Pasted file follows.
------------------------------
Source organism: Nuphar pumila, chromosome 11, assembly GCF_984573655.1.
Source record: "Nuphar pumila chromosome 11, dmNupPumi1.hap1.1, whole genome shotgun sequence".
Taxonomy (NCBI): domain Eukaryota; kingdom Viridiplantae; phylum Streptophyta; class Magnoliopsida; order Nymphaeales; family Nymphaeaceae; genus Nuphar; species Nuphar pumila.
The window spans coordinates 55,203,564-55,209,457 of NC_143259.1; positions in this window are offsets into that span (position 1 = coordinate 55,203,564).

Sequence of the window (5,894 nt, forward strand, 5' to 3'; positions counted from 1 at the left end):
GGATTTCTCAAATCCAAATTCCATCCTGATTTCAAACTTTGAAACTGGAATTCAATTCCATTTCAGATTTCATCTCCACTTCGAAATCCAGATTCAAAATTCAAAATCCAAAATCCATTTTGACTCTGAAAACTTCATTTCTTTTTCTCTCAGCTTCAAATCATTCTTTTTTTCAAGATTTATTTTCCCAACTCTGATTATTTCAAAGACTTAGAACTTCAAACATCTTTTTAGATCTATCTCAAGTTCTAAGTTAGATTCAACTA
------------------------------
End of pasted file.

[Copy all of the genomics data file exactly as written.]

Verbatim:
Source organism: Nuphar pumila, chromosome 11, assembly GCF_984573655.1.
Source record: "Nuphar pumila chromosome 11, dmNupPumi1.hap1.1, whole genome shotgun sequence".
Taxonomy (NCBI): domain Eukaryota; kingdom Viridiplantae; phylum Streptophyta; class Magnoliopsida; order Nymphaeales; family Nymphaeaceae; genus Nuphar; species Nuphar pumila.
The window spans coordinates 55,203,564-55,209,457 of NC_143259.1; positions in this window are offsets into that span (position 1 = coordinate 55,203,564).

Sequence of the window (5,894 nt, forward strand, 5' to 3'; positions counted from 1 at the left end):
GGATTTCTCAAATCCAAATTCCATCCTGATTTCAAACTTTGAAACTGGAATTCAATTCCATTTCAGATTTCATCTCCACTTCGAAATCCAGATTCAAAATTCAAAATCCAAAATCCATTTTGACTCTGAAAACTTCATTTCTTTTTCTCTCAGCTTCAAATCATTCTTTTTTTCAAGATTTATTTTCCCAACTCTGATTATTTCAAAGACTTAGAACTTCAAACATCTTTTTAGATCTATCTCAAGTTCTAAGTTAGATTCAACTA